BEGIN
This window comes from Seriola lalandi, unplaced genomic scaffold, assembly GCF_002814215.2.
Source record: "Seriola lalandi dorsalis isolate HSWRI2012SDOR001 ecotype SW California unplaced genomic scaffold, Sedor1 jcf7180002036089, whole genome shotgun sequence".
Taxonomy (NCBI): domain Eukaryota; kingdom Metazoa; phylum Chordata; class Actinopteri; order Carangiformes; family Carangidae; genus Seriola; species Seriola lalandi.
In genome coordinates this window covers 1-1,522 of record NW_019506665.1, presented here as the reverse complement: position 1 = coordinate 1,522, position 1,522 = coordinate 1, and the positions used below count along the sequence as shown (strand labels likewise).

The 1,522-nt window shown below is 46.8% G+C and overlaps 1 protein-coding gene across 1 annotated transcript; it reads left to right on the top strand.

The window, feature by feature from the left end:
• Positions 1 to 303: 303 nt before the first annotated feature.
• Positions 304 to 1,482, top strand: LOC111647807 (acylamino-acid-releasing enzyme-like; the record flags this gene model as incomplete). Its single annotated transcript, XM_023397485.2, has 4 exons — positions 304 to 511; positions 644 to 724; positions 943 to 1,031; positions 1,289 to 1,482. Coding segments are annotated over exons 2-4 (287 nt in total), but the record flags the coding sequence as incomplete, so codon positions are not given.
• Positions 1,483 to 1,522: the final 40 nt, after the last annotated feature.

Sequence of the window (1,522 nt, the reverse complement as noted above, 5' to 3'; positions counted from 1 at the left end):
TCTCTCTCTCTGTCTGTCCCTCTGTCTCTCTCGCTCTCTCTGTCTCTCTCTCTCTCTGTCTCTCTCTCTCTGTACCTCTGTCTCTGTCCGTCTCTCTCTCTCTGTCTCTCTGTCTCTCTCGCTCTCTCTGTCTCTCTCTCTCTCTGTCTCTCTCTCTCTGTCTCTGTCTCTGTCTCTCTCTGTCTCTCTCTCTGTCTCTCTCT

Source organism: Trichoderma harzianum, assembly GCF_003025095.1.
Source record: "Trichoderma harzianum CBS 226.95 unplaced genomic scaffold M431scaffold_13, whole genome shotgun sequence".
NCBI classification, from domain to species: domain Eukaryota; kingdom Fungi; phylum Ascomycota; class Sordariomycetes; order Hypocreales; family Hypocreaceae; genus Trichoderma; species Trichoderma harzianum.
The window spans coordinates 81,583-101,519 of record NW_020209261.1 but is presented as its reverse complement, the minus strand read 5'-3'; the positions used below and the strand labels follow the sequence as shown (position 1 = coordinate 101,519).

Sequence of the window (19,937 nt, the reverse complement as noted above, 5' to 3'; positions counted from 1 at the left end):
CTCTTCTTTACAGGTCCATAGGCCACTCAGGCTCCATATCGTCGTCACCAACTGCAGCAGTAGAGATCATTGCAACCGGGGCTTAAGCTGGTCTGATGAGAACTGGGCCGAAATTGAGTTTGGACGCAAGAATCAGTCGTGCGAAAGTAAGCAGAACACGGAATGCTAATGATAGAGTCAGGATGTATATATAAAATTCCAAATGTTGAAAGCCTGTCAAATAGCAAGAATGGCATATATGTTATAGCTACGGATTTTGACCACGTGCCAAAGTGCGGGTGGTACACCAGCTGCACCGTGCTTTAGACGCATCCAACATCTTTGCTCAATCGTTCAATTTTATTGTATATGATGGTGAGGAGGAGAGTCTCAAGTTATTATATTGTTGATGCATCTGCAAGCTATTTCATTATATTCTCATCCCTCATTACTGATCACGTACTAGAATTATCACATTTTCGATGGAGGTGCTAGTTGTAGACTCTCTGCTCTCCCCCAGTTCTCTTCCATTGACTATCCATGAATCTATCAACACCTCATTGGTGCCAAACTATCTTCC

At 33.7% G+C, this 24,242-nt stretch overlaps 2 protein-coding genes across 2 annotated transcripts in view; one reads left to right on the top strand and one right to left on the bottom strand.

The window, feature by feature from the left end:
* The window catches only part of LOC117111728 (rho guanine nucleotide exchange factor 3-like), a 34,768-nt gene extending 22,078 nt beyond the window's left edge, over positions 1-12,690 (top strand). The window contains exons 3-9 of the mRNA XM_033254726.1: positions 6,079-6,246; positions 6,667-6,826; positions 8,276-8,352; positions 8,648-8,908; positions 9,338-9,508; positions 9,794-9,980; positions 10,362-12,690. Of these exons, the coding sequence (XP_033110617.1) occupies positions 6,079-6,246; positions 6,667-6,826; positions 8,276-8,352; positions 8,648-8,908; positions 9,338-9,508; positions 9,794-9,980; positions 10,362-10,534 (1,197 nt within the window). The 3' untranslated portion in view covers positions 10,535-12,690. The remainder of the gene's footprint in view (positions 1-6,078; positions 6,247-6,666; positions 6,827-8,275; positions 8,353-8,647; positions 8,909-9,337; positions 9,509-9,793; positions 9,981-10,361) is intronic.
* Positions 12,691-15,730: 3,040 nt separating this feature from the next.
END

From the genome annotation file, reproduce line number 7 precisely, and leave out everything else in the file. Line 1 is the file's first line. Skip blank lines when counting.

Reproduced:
• Positions 1 to 303: 303 nt before the first annotated feature.